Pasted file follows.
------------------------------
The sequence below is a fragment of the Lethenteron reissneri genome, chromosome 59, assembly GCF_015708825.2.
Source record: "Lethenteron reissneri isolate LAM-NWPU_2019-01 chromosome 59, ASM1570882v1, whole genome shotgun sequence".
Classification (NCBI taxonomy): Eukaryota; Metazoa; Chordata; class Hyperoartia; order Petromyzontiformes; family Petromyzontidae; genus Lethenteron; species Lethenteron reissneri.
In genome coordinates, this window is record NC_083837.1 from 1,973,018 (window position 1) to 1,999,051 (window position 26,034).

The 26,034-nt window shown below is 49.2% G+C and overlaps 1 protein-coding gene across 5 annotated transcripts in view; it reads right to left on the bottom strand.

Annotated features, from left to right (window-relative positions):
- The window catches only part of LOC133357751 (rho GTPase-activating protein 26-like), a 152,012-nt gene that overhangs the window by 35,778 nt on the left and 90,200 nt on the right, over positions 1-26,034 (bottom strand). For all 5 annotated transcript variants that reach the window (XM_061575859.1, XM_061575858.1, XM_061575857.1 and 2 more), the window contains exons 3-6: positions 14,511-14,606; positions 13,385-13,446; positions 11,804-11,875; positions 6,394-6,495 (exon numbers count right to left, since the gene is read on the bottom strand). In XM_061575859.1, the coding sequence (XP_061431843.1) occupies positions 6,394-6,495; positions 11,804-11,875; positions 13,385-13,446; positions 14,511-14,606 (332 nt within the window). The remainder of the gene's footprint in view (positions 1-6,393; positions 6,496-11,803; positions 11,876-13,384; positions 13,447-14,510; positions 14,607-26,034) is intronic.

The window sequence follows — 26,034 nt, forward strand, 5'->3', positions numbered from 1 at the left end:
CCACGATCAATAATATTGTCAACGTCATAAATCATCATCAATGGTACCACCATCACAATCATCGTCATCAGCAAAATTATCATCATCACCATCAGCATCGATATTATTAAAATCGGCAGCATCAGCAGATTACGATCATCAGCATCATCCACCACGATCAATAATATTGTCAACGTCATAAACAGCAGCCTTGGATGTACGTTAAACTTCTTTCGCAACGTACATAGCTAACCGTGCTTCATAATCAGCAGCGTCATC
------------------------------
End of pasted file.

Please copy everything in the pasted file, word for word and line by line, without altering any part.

The sequence below is a fragment of the Lethenteron reissneri genome, chromosome 59, assembly GCF_015708825.2.
Source record: "Lethenteron reissneri isolate LAM-NWPU_2019-01 chromosome 59, ASM1570882v1, whole genome shotgun sequence".
Classification (NCBI taxonomy): Eukaryota; Metazoa; Chordata; class Hyperoartia; order Petromyzontiformes; family Petromyzontidae; genus Lethenteron; species Lethenteron reissneri.
In genome coordinates, this window is record NC_083837.1 from 1,973,018 (window position 1) to 1,999,051 (window position 26,034).

The 26,034-nt window shown below is 49.2% G+C and overlaps 1 protein-coding gene across 5 annotated transcripts in view; it reads right to left on the bottom strand.

Annotated features, from left to right (window-relative positions):
- The window catches only part of LOC133357751 (rho GTPase-activating protein 26-like), a 152,012-nt gene that overhangs the window by 35,778 nt on the left and 90,200 nt on the right, over positions 1-26,034 (bottom strand). For all 5 annotated transcript variants that reach the window (XM_061575859.1, XM_061575858.1, XM_061575857.1 and 2 more), the window contains exons 3-6: positions 14,511-14,606; positions 13,385-13,446; positions 11,804-11,875; positions 6,394-6,495 (exon numbers count right to left, since the gene is read on the bottom strand). In XM_061575859.1, the coding sequence (XP_061431843.1) occupies positions 6,394-6,495; positions 11,804-11,875; positions 13,385-13,446; positions 14,511-14,606 (332 nt within the window). The remainder of the gene's footprint in view (positions 1-6,393; positions 6,496-11,803; positions 11,876-13,384; positions 13,447-14,510; positions 14,607-26,034) is intronic.

The window sequence follows — 26,034 nt, forward strand, 5'->3', positions numbered from 1 at the left end:
CCACGATCAATAATATTGTCAACGTCATAAATCATCATCAATGGTACCACCATCACAATCATCGTCATCAGCAAAATTATCATCATCACCATCAGCATCGATATTATTAAAATCGGCAGCATCAGCAGATTACGATCATCAGCATCATCCACCACGATCAATAATATTGTCAACGTCATAAACAGCAGCCTTGGATGTACGTTAAACTTCTTTCGCAACGTACATAGCTAACCGTGCTTCATAATCAGCAGCGTCATC